Eventually, we could hear his distictive screech as he circled the area. Then we saw him land in the field. He sat quietly on the ground with a flag right in front of him. He had a fish in his feet. Then the took flight again and circled the area and then eventually came in over our heads and stopped on the sitting tree.
We both furiously worked our cameras as we tried to capture the moment. He was on the tree for 44 seconds (from 7:45:40 to 7:46:24). We invested about three hours in the whole adventure. I got 22 usable images, of which two showed enough promise for me to edit them and post them. The one above is my favorite. I like how the shape of the bird is mimicking the shape of the top of the tree. I like his open beak as I can still hear his call. His eye seems so fiery. His tallons grip with such power.
Its the best eagle picture I have ever taken, but it is far from the best eagle picture. There are things I like about it, but my dream is to take one so good, that National Geographic would publish it. I need to be closer with better light and better background. I need mountains or bears or golden clouds. I want him to pop against the background with a brilliant white head.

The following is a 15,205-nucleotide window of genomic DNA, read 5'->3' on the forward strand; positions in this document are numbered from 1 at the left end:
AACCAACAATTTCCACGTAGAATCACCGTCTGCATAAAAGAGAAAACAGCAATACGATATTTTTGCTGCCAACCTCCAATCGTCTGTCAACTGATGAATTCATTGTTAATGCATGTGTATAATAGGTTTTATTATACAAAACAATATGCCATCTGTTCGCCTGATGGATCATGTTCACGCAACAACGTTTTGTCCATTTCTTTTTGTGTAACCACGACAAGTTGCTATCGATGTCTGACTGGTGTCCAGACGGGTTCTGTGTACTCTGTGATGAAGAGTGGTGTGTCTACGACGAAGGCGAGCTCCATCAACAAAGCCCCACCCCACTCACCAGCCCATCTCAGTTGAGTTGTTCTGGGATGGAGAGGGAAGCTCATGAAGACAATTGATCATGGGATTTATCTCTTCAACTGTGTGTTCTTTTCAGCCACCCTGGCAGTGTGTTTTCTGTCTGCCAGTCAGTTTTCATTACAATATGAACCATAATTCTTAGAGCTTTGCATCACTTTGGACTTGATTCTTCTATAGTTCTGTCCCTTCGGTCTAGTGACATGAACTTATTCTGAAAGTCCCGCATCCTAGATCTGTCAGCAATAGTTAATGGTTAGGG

The gap between our dream and our reality is rarely as clearly seen as in a photographic comparison. We think of ourselves as good, virtuous and impressive. Then the true plumb-line is held up next to our lives and we find that we are flawed, sinful and ordinary. We might delude ourselves, but the truth is we are worse than we want to admit. We are more sinful that we are willing to confess and more in need of grace than we are comfortable accepting.
I once asked my mentor, Henri Nouwen, why he had called his major work The Wounded Healer instead of calling it the Healed Healer. Was it not the case the Christ has healed us and therefore we offer hope to the world out of our healed reality. He paused after my question and thought for a long while. Then he said to me, "I never get to the point that I feel like I do not need Jesus. If we ever get to a place where we do not need Jesus, then we are in the wrong place." We are always in need of healing because we are always in the condition of being a sinner.
I can see all the flaws in my picture. May I see my life as clearly.